Outdoors

GoSun cranks up the heat with large, powerful Sizzle solar oven

GoSun cranks up the heat with ...
The GoSun Sizzle uses parabolic reflectors to capture the Sun's energy
The GoSun Sizzle uses parabolic reflectors to capture the Sun's energy
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GoSun has slapped a US$800 price tag on its Sizzle solar-powered oven
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GoSun has slapped a US$800 price tag on its Sizzle solar-powered oven
The GoSun Sizzle uses parabolic reflectors to capture the Sun's energy
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The GoSun Sizzle uses parabolic reflectors to capture the Sun's energy
The GoSun Sizzle works like the company's GoSun Fusion, cooking its food inside a vacuum insulated tube
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The GoSun Sizzle works like the company's GoSun Fusion, cooking its food inside a vacuum insulated tube
With the larger, redesigned reflectors, the GoSun Sizzle is claimed to offer much quicker cooking times
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With the larger, redesigned reflectors, the GoSun Sizzle is claimed to offer much quicker cooking times
A side-on look at the GoSun Sizzle
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A side-on look at the GoSun Sizzle
The GoSun Sizzle, all packed up
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The GoSun Sizzle, all packed up
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For eight years or so, GoSun has been offering outdoor enthusiasts clean ways of cooking up their meals through a range of solar-powered stoves, grills and ovens. Its latest and greatest is billed as its fastest and most powerful yet, enabling it to reach fire-like temperatures, while creating no smoke or emissions.

Called the GoSun Sizzle, the company's new solar oven works on the same principle as its GoSun Fusion that was introduced in 2018. This involves a pair of large parabolic reflectors that collect the Sun's rays and concentrate the energy into an insulated vacuum tube, where the trapped heat cooks up the food inside.

With the larger, redesigned reflectors, the GoSun Sizzle is claimed to offer much quicker cooking times, with a power output of 325 W under full sunshine compared to the 225 W offered by the Fusion.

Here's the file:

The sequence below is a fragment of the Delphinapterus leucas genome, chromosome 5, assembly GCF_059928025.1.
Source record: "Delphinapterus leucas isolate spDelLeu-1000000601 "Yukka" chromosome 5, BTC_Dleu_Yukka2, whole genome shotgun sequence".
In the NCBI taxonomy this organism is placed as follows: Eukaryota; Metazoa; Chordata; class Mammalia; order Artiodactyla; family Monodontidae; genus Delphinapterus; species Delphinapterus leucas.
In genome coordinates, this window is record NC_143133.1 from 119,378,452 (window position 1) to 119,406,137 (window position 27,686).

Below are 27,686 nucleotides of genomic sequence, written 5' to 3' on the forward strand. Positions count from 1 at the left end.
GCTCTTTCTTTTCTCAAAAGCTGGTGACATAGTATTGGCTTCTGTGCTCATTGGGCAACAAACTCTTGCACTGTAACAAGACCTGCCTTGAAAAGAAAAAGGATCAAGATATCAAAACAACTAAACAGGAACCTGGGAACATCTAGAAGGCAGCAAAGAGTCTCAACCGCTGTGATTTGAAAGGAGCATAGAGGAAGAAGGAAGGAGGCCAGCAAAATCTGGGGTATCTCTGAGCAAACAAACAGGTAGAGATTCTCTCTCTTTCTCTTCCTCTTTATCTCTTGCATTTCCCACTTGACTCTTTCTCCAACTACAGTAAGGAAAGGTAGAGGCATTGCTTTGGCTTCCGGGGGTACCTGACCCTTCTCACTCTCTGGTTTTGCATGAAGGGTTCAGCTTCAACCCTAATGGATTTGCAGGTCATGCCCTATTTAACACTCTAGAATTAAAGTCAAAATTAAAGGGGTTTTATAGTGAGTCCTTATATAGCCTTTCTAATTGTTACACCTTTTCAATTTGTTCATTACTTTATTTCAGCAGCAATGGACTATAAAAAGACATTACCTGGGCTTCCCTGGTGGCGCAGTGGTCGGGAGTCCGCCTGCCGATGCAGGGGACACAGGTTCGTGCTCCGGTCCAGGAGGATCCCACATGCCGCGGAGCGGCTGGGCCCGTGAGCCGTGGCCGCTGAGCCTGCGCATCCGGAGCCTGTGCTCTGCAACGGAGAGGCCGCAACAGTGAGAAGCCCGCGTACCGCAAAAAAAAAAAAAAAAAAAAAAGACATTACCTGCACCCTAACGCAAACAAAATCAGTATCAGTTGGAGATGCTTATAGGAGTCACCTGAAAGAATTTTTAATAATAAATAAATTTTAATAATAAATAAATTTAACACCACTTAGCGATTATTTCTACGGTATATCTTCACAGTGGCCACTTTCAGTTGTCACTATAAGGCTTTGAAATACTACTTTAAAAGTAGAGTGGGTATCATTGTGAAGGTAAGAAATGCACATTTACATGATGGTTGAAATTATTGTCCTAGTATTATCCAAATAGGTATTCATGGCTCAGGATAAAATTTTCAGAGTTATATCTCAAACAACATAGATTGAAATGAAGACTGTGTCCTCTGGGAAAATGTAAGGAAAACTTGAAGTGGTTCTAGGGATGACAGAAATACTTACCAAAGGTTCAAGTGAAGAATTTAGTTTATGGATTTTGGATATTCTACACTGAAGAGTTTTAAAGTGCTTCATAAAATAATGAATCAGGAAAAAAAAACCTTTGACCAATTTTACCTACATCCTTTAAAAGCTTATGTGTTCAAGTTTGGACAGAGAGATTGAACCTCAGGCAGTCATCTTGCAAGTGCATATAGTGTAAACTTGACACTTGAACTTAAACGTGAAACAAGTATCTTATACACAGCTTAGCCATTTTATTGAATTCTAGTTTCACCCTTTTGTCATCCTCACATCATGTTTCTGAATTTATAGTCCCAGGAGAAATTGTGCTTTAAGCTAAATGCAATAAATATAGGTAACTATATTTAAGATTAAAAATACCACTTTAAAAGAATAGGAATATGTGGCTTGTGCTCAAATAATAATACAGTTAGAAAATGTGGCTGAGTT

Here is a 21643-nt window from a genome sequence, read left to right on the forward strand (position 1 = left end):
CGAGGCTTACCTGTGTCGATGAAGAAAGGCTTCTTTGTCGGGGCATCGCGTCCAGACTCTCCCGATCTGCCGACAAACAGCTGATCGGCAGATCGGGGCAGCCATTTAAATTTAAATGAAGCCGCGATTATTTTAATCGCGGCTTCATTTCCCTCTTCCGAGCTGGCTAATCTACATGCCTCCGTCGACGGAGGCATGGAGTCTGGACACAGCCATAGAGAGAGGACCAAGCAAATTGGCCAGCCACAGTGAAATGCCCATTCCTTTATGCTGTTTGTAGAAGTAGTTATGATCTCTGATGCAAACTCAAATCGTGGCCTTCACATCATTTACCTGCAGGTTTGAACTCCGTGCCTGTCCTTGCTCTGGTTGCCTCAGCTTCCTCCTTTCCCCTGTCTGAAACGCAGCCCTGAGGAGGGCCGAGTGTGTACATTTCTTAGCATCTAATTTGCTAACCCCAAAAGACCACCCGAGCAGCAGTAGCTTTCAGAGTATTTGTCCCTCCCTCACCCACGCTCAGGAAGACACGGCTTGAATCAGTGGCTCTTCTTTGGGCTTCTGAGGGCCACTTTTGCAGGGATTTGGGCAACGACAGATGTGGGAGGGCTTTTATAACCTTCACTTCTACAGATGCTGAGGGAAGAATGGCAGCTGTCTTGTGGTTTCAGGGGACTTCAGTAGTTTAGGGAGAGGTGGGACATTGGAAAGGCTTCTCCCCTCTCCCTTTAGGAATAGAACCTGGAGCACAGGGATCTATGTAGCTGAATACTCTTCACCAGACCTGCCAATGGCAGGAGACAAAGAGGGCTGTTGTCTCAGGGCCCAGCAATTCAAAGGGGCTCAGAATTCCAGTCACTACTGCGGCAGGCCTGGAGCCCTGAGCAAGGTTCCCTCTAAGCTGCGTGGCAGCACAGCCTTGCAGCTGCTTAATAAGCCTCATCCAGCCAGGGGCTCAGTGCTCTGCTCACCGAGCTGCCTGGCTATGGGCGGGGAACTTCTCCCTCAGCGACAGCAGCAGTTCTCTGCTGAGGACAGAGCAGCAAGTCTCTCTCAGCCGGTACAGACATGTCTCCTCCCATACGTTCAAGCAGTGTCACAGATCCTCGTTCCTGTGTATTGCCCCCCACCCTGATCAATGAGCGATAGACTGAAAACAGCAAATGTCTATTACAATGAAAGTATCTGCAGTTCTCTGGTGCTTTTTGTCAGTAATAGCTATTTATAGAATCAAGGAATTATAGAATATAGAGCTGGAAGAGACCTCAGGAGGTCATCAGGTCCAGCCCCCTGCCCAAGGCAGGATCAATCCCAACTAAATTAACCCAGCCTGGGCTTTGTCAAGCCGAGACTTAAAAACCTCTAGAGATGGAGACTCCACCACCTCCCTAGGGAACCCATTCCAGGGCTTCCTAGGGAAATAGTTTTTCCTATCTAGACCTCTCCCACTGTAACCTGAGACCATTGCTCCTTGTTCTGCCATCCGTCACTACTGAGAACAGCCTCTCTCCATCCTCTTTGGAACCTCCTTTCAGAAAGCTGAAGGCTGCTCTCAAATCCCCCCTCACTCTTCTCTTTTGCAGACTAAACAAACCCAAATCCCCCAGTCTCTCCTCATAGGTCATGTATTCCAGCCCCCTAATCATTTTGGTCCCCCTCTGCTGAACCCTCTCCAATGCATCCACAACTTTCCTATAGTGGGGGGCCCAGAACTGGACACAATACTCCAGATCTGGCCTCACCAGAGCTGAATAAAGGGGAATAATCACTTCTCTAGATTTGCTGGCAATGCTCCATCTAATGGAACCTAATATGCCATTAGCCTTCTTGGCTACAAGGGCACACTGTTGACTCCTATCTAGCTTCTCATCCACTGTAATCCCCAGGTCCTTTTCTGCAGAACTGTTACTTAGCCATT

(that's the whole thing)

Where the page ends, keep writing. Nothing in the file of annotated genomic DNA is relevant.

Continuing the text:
This can apparently enable a family of five to whip up a meal within 30 minutes. And when the Sun isn't shining, users can tap into a built-in heating element that can be hooked up to a 12-volt power source to bring the tube up to temperature, allowing it to be used under clouds and also at night.

The GoSun Sizzle works like the company's GoSun Fusion, cooking its food inside a vacuum insulated tube
The GoSun Sizzle works like the company's GoSun Fusion, cooking its food inside a vacuum insulated tube

All of this comes in a slightly larger package than the GoSun Fusion, with the GoSun Sizzle tipping the scales at 14 lb (6.3 kg) and measuring 25 x 24 x 16 in (63.5 x 60 x 40 cm). It is still designed with portability in mind, however, with the folding reflectors able to be packed down for storage and transport.

GoSun has slapped a US$800 price tag on its Sizzle solar-powered oven, which is quite a leap from the $430 asking price for the Fusion. You can check out the promo video below.

GoSun Sizzle: World's Fastest Solar Oven

Source: GoSun

View gallery - 6 images
3 comments
3 comments
BeholdersEye
I am sorry, it is not worth $800!!! That is absolutely ridiculous, should cost no more then the fusion! I own two fusions... Oh buy on black friday for better pricing...
solas
That's right: $800 is way over the top. Actually, all the units are too pricey. That doesn't even include a power source for @night, just a connection. So $800 for a thin sheet of metal, and stand, and: a tempered glass tube.
Ralf Biernacki
The acrylic stand is a poor engineering choice for several reasons. Unlike sheet metal, the material is expensive to shape---it must be machined and polished. It deforms and discolors under heat, and contact with hot objects is practically inevitable in this application. It is brittle, especially with perforations like that, and poorly suited for the wear and tear of a camping trip---unless this is meant solely for glamping, which it clearly is. And the oven packs awkwardly, and requires fiddly tools to disassemble---after which it still packs awkwardly. A much better choice would be lightweight sheet metal, perhaps aluminum if you want to get fancy, with folding wire legs. But all this doesn't really matter, as the makers have effectively priced themselves out of the market anyway; they will sell a dozen or so, either expensively cutting and assembling every specimen by hand, or farming out the actual manufacturing to Chinese sweatshops (and paying them), and then selling out of the garage. What is it about inventors that gives them such abysmally poor business sense? Simplify the design to the bone, manufacture cheaply at volume, sell as cheap as you can, advertise where you can reach your target demographic, bend over backwards to build up sales volume, sales breed more sales. Is that so hard to understand? Every kid selling lemonade knows all that.